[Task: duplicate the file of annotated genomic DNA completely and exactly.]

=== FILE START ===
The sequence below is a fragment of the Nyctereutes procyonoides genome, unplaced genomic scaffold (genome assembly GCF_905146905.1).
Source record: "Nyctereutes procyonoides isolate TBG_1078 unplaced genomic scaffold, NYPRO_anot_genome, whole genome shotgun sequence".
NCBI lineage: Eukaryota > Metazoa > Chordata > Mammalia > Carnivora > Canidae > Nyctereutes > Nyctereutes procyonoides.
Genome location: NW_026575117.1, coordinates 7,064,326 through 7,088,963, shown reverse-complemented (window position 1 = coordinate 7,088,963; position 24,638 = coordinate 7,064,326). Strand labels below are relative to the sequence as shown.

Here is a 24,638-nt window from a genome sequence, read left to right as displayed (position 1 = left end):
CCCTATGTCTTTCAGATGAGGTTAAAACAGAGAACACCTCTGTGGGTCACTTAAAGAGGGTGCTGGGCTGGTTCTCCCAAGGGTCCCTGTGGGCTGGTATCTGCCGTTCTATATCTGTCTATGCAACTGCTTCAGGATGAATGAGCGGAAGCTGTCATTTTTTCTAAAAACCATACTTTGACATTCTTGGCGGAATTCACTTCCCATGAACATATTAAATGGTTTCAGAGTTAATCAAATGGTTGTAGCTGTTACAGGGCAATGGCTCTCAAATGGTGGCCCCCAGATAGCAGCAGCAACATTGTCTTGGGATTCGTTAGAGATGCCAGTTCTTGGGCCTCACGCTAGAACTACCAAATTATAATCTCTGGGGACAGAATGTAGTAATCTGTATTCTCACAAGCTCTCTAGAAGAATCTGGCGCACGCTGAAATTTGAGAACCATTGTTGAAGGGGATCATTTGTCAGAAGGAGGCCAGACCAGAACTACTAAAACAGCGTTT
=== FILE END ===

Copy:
The sequence below is a fragment of the Nyctereutes procyonoides genome, unplaced genomic scaffold (genome assembly GCF_905146905.1).
Source record: "Nyctereutes procyonoides isolate TBG_1078 unplaced genomic scaffold, NYPRO_anot_genome, whole genome shotgun sequence".
NCBI lineage: Eukaryota > Metazoa > Chordata > Mammalia > Carnivora > Canidae > Nyctereutes > Nyctereutes procyonoides.
Genome location: NW_026575117.1, coordinates 7,064,326 through 7,088,963, shown reverse-complemented (window position 1 = coordinate 7,088,963; position 24,638 = coordinate 7,064,326). Strand labels below are relative to the sequence as shown.

Here is a 24,638-nt window from a genome sequence, read left to right as displayed (position 1 = left end):
CCCTATGTCTTTCAGATGAGGTTAAAACAGAGAACACCTCTGTGGGTCACTTAAAGAGGGTGCTGGGCTGGTTCTCCCAAGGGTCCCTGTGGGCTGGTATCTGCCGTTCTATATCTGTCTATGCAACTGCTTCAGGATGAATGAGCGGAAGCTGTCATTTTTTCTAAAAACCATACTTTGACATTCTTGGCGGAATTCACTTCCCATGAACATATTAAATGGTTTCAGAGTTAATCAAATGGTTGTAGCTGTTACAGGGCAATGGCTCTCAAATGGTGGCCCCCAGATAGCAGCAGCAACATTGTCTTGGGATTCGTTAGAGATGCCAGTTCTTGGGCCTCACGCTAGAACTACCAAATTATAATCTCTGGGGACAGAATGTAGTAATCTGTATTCTCACAAGCTCTCTAGAAGAATCTGGCGCACGCTGAAATTTGAGAACCATTGTTGAAGGGGATCATTTGTCAGAAGGAGGCCAGACCAGAACTACTAAAACAGCGTTT